WASHINGTON, D.C. — More than 1,300 people were expected to attend a “Southern Heritage” rally in support of the Confederate flag on Saturday in front of the U.S. Capitol. Fewer than 50 showed up.
In the wake of this summer’s horrific murders of nine black churchgoers — committed by a man who admired the Confederate flag — universities and state governments have faced heated calls to remove the flag from their public spaces. In response, many have taken down the symbols, prompting fierce backlash including pro-flag rallies in Alabama, Georgia, and now Washington, D.C.
In interviews with ThinkProgress, members of the small crowd said they wanted the U.S. government to hear their messages: preserve Confederate symbols, and squash the Black Lives Matter movement.
“This Black Lives Matter bull is racism that the government don’t see. It’s white genocide propaganda. They’re pushing folks to shoot cops and white people,” said Ron Feathers from Elliston, Virginia. Behind him, the crowd waved flags, let out “rebel yells,” and showed off their Confederate tattoos and belt buckles.
This Black Lives Matter bull is racism that the government don’t see.
Looking across the park at a cluster of anti-Confederate protesters — who far outnumbered his own group — Feathers added: “If Robert E. Lee was alive today, this shit wouldn’t be going on. That’s when we had a true American in office.”
Feathers, a self-identified Democrat who believes President Obama is planning to declare martial law and “rule the whole world,” said he’s been organizing “flag rollings” across Virginia — where people drive together with Confederate symbols on their cars — to push back against those he feels are “taking [his] history away.”
Unprompted, Feathers offered his thoughts about why “colored people in general” have a “ghetto lifestyle.”
“It’s because their daddies ain’t in the picture. All these kids are latchkey kids. They’re not being taught the right way. And they only do things in groups. They’ve got so much hatred.”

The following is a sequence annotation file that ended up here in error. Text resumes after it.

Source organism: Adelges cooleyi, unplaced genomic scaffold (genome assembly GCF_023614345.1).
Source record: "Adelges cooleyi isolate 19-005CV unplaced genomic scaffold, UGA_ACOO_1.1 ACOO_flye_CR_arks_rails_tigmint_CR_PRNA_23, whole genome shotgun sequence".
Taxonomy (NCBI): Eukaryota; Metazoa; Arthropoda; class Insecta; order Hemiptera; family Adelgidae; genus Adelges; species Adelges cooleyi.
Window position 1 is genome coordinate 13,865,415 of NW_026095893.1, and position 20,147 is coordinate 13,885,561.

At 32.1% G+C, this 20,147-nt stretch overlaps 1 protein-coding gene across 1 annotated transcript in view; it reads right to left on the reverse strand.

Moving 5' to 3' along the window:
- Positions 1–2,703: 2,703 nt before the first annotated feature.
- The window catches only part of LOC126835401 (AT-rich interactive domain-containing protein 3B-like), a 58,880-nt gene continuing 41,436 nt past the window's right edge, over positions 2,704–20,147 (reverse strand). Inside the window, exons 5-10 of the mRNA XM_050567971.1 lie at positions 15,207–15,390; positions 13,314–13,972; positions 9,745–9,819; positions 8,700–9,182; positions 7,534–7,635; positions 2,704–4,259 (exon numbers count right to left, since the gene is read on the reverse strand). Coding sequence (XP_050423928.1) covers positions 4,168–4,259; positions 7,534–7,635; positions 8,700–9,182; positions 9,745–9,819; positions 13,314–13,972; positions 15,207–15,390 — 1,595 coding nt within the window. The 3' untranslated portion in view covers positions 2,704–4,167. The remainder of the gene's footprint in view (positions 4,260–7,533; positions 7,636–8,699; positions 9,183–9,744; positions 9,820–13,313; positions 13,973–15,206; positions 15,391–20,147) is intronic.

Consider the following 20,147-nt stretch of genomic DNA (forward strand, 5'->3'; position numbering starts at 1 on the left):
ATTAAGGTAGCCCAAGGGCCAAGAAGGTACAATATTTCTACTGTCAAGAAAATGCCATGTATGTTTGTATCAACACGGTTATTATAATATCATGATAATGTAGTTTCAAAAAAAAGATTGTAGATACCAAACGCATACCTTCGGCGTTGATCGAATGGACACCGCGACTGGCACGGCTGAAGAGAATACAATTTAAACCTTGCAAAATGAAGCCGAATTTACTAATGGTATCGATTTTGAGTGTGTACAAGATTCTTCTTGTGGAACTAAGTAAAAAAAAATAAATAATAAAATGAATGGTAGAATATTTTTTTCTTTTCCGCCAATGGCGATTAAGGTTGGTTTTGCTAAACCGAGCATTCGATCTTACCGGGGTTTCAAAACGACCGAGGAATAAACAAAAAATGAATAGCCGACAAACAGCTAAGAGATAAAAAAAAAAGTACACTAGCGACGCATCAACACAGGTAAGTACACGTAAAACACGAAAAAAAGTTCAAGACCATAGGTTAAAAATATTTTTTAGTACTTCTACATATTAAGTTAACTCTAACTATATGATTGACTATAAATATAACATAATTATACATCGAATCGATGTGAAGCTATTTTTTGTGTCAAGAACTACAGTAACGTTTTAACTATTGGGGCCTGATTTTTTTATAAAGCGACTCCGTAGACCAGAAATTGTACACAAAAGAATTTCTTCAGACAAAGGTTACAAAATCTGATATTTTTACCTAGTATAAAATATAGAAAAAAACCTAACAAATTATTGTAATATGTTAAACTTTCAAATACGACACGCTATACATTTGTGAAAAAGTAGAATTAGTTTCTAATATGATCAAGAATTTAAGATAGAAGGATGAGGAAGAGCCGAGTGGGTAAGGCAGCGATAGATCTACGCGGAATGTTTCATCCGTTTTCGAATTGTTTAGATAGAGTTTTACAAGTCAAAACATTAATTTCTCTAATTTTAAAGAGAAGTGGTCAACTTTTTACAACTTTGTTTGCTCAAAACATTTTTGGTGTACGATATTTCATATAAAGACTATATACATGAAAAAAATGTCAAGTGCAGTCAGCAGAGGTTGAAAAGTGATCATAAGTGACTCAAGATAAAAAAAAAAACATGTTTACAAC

When DC artist and activist Sima Lee — who is black and indigenous — approached Feathers and yelled at him to get the Confederate flag out of her city, he repeatedly called her “babe” and told her, “Go back to that side where you belong.”
Though Feathers and other pro-Confederate demonstrators repeatedly prefaced their remarks by telling ThinkProgress they are not racist, several expressed anger at the Black Lives Matter protesters across the park.
Look at the person standing to your left and right. That is the Confederacy. We are it.
“I am restraining myself because I am a southern belle,” said Ginny Meerman, a beauty pageant consultant and former “Mrs. Maryland” winner who sported a Confederate flag tattoo across her upper back. “But bless their little hearts if I got them in a quiet alley somewhere.”
When a group of several dozen local D.C. activists across the park began chanting “black lives matter,” she assured the group: “We are above them. We are so far above them they will never, ever be on the same plane that we are.”
“We are the Confederacy,” Meerman called out. “Look at the person standing to your left and right. That is the Confederacy. We are it.”
On the other side of the Capitol Hill park, dozens of local activists banged drums, held aloft homemade signs denouncing the Confederate flag, and spilled out into the street, blocking traffic.
Casey Udley, who grew up in Charlotte, North Carolina and now lives in Northern Virginia, told ThinkProgress she came out to demonstrate because she wanted to show that “there is another way to be white and southern.”
It’s important for white people to stand up to other white people and teach what it means to be anti-racist.
“I brought my sweet tea and my signs and I’m here to say that hate may be our heritage, but it doesn’t have to be our legacy,” she said. “It’s important for white people to stand up to other white people and teach what it means to be anti-racist.”
The anti-Confederate demonstrators told ThinkProgress that those waving the Confederate flag were perpetuating racism whether that was their intention or not.
“I feel scared when I see it — genuinely afraid. I wonder what the person holding it thinks of me,” said Winter Brooks, an African-American student at American University. “It’s a symbol of hate, of pro-slavery, anti-blackness, anti-minorities. It’s frightening.”
Though a line of Capitol Police and several hundred feet separated the two protests, at least one protester on the pro-Confederate side expressed fear that something dangerous might happen if the two crowds collided. Jason Berry, a Civil War reenactor from Detroit, said he had wanted to bring his mixed-race 12-year-old child to the event, but decided against it.
“They’re the most racist group there is,” he said, referring to Black Lives Matter.
Berry said he hoped the movement to protect the Confederate flag would continue, particularly among elected officials. When asked if there were any presidential candidates who he thought would protect his beliefs, Berry was enthusiastic.
“Trump 2016!” he said. “Shut down the borders.”